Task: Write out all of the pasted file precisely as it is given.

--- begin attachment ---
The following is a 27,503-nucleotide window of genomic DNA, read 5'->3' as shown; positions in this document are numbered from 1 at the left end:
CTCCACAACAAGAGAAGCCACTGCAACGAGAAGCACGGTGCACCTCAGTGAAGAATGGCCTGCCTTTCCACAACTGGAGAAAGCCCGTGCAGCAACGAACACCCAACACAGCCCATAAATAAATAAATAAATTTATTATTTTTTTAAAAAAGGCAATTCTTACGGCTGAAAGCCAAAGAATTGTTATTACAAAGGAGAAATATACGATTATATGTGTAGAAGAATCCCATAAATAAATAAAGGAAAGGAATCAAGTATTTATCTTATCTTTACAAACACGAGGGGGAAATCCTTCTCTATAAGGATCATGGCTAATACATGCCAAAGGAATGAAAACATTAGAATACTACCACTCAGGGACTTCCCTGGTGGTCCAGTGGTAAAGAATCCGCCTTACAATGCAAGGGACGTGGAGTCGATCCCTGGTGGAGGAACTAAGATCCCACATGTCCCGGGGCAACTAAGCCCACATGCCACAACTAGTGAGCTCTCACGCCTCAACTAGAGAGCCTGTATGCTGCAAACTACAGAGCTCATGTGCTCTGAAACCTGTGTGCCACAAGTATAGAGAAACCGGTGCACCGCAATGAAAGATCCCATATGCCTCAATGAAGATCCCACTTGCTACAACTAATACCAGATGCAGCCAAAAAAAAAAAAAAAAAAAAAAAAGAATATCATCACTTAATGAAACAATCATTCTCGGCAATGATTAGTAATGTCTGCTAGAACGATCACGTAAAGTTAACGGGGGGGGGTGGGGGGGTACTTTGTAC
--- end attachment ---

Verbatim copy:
The following is a 27,503-nucleotide window of genomic DNA, read 5'->3' as shown; positions in this document are numbered from 1 at the left end:
CTCCACAACAAGAGAAGCCACTGCAACGAGAAGCACGGTGCACCTCAGTGAAGAATGGCCTGCCTTTCCACAACTGGAGAAAGCCCGTGCAGCAACGAACACCCAACACAGCCCATAAATAAATAAATAAATTTATTATTTTTTTAAAAAAGGCAATTCTTACGGCTGAAAGCCAAAGAATTGTTATTACAAAGGAGAAATATACGATTATATGTGTAGAAGAATCCCATAAATAAATAAAGGAAAGGAATCAAGTATTTATCTTATCTTTACAAACACGAGGGGGAAATCCTTCTCTATAAGGATCATGGCTAATACATGCCAAAGGAATGAAAACATTAGAATACTACCACTCAGGGACTTCCCTGGTGGTCCAGTGGTAAAGAATCCGCCTTACAATGCAAGGGACGTGGAGTCGATCCCTGGTGGAGGAACTAAGATCCCACATGTCCCGGGGCAACTAAGCCCACATGCCACAACTAGTGAGCTCTCACGCCTCAACTAGAGAGCCTGTATGCTGCAAACTACAGAGCTCATGTGCTCTGAAACCTGTGTGCCACAAGTATAGAGAAACCGGTGCACCGCAATGAAAGATCCCATATGCCTCAATGAAGATCCCACTTGCTACAACTAATACCAGATGCAGCCAAAAAAAAAAAAAAAAAAAAAAAAGAATATCATCACTTAATGAAACAATCATTCTCGGCAATGATTAGTAATGTCTGCTAGAACGATCACGTAAAGTTAACGGGGGGGGGTGGGGGGGTACTTTGTAC